Donít for get the radio if you have one. The best way to handle to power requirements for a 6 volt radio, would be to contact your local automotive radio repair shop. I know that operating a 6 volt, tube type radio off a dropping resistor is bad news. Supply wire sizes also are factors to take into consideration. This is an area best left up to the experts, if you can find one.
Heater and Wiper motors will need a heavy load, ceramic dropping resistor. Mount the resistor in the engine area, as it emits a lot of heat. Buy a good one, big, with a good ceramic heat sink. Any NAPA dealer can supply this item as well as many of the vintage truck parts suppliers for around $45.00. The part is made by Echlin and the part number is BT-6187. Tie all your motor loads to this resistor and use the proper size wire for the loads you are running. If you can handle the expense, you may want to replace the old heater and wiper motors with new 12 volt models. Replacement of these motors will save you time and the need to rewire.
Positive ground trucks link GMC and Ford with require an inverter to properly power the instruments. You can inverters large enough to run everything you want to keep positive grounded. Inverters are usually cost less than converting instruments to negative grounding and replacing radios and wiper motors with negative ground units..
This part is probably the easiest. If you have a starting solenoid for your starter, change it to 12 volts. The 6 volt starter will work fine on 12 volts, sometimes better. It is hard sometimes to find 12 volt starters for older trucks, so if you have to replace a worn starter, there is no problem with using an original 6 volt starter.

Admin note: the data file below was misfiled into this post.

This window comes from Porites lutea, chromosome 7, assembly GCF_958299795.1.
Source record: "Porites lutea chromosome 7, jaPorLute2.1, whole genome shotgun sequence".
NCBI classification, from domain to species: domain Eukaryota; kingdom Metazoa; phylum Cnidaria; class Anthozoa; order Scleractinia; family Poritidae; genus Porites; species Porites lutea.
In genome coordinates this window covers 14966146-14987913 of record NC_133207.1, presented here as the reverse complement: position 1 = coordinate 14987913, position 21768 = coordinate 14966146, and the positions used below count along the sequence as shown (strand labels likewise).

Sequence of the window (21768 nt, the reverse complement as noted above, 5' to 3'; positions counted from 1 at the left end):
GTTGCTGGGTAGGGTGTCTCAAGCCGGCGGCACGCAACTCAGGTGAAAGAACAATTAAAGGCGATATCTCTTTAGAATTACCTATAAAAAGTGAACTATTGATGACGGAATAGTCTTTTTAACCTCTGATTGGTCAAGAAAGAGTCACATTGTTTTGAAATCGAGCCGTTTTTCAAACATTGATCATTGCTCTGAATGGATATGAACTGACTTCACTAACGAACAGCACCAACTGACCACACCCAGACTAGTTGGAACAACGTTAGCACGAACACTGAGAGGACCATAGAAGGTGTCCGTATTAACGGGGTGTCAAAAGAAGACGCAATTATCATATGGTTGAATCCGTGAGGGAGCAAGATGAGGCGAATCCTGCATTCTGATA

Positive ground starters present problems in some cases. If you cannot find a negative ground starter that will fit your application, you may need to seek out a good auto electrical repair shop to have the motor leads reversed. You can do this your self, but if you are not confident in your work, seek professional help.
You will need to add a ceramic ballast resister to your 6 volt ignition coil. A firewall mounted resistor, such as thoughts use on early 12 volt GM products are the easiest. These resistors are available from Napa Auto Parts for about $10.00.( Napa Part Echlin ICR-13) The resistor is installed inline on the 12 volts supply to the distributor dropping the ignition to 6 volts.
This area too, is pretty straight forward and is really here just as a reminder. Remember to change your Headlamps, Map, Courtesy, Brake, Turning and Parking lamps. One thing I really like to do when going 12 volts, is to use Halogen Headlight lamps and bright bulbs in the Brake & Turning lamps. Original Brake and Turning lamps are usually pretty small as far as todayís standards are concerned and bright bulbs really help you be seen at night. Halogen Headlights will also greatly improve your night vision and get rid of that old yellow look associated with older vehicles.
The format, and possibly the content of this article has been modified.
Special Thanks to
Classic Truck Shop for this article.
BACK to Main Tech Section
San Jose Classic Chevys